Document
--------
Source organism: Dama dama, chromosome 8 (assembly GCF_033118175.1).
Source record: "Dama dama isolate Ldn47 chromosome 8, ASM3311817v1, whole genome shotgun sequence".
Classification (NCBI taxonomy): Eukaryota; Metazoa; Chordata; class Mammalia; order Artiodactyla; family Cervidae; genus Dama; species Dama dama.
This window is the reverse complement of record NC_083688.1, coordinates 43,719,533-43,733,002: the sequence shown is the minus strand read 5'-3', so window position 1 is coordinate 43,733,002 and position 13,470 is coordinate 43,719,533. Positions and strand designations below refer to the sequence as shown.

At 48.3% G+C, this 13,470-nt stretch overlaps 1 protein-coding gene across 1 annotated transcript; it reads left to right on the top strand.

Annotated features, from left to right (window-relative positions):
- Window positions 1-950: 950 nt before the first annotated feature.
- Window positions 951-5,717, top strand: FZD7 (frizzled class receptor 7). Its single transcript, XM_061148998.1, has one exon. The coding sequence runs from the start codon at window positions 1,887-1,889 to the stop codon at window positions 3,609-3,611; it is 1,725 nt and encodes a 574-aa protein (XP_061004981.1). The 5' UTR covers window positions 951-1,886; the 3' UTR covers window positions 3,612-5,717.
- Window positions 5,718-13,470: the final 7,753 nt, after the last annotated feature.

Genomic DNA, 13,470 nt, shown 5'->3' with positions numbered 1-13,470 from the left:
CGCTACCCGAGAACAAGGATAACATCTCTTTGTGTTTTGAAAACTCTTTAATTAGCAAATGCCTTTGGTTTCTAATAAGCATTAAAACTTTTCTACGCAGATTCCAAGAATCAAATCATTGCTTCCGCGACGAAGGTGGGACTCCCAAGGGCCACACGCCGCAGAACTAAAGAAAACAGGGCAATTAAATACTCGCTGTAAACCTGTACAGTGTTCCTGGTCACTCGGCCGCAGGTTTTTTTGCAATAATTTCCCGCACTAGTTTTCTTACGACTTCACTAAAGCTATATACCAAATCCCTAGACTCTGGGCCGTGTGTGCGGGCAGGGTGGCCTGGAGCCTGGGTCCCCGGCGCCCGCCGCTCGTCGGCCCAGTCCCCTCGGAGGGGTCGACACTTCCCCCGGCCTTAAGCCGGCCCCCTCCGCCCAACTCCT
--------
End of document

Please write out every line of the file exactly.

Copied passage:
Source organism: Dama dama, chromosome 8 (assembly GCF_033118175.1).
Source record: "Dama dama isolate Ldn47 chromosome 8, ASM3311817v1, whole genome shotgun sequence".
Classification (NCBI taxonomy): Eukaryota; Metazoa; Chordata; class Mammalia; order Artiodactyla; family Cervidae; genus Dama; species Dama dama.
This window is the reverse complement of record NC_083688.1, coordinates 43,719,533-43,733,002: the sequence shown is the minus strand read 5'-3', so window position 1 is coordinate 43,733,002 and position 13,470 is coordinate 43,719,533. Positions and strand designations below refer to the sequence as shown.

At 48.3% G+C, this 13,470-nt stretch overlaps 1 protein-coding gene across 1 annotated transcript; it reads left to right on the top strand.

Annotated features, from left to right (window-relative positions):
- Window positions 1-950: 950 nt before the first annotated feature.
- Window positions 951-5,717, top strand: FZD7 (frizzled class receptor 7). Its single transcript, XM_061148998.1, has one exon. The coding sequence runs from the start codon at window positions 1,887-1,889 to the stop codon at window positions 3,609-3,611; it is 1,725 nt and encodes a 574-aa protein (XP_061004981.1). The 5' UTR covers window positions 951-1,886; the 3' UTR covers window positions 3,612-5,717.
- Window positions 5,718-13,470: the final 7,753 nt, after the last annotated feature.

Genomic DNA, 13,470 nt, shown 5'->3' with positions numbered 1-13,470 from the left:
CGCTACCCGAGAACAAGGATAACATCTCTTTGTGTTTTGAAAACTCTTTAATTAGCAAATGCCTTTGGTTTCTAATAAGCATTAAAACTTTTCTACGCAGATTCCAAGAATCAAATCATTGCTTCCGCGACGAAGGTGGGACTCCCAAGGGCCACACGCCGCAGAACTAAAGAAAACAGGGCAATTAAATACTCGCTGTAAACCTGTACAGTGTTCCTGGTCACTCGGCCGCAGGTTTTTTTGCAATAATTTCCCGCACTAGTTTTCTTACGACTTCACTAAAGCTATATACCAAATCCCTAGACTCTGGGCCGTGTGTGCGGGCAGGGTGGCCTGGAGCCTGGGTCCCCGGCGCCCGCCGCTCGTCGGCCCAGTCCCCTCGGAGGGGTCGACACTTCCCCCGGCCTTAAGCCGGCCCCCTCCGCCCAACTCCT